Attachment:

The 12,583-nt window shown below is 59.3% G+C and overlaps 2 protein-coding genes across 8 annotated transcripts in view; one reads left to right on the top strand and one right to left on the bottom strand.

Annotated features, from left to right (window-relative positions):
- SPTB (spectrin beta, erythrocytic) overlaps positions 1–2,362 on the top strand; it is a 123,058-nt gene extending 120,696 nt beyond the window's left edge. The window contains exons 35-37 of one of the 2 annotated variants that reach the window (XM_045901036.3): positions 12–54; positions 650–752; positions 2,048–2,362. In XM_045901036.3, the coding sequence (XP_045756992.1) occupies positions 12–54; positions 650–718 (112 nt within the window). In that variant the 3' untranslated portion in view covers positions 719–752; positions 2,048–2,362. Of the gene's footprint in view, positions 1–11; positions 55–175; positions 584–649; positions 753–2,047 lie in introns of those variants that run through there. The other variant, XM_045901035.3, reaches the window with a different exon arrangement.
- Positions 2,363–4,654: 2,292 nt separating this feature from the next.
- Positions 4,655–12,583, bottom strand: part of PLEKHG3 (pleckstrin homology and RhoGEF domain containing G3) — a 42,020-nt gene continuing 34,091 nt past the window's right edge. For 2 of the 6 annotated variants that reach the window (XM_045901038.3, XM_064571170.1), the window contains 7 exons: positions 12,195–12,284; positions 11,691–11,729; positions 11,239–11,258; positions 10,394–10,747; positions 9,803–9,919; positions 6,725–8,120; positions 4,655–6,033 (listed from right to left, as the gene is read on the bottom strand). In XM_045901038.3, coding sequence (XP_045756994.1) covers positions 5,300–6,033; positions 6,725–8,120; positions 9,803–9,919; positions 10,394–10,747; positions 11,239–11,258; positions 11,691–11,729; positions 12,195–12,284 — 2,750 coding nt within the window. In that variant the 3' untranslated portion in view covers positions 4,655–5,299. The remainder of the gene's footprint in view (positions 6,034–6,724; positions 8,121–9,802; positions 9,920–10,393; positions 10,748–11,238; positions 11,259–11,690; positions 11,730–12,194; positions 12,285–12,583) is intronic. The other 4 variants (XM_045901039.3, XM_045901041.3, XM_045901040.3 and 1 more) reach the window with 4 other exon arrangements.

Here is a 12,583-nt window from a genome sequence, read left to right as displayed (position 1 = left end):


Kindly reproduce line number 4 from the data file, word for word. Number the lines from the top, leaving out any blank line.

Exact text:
- Positions 2,363–4,654: 2,292 nt separating this feature from the next.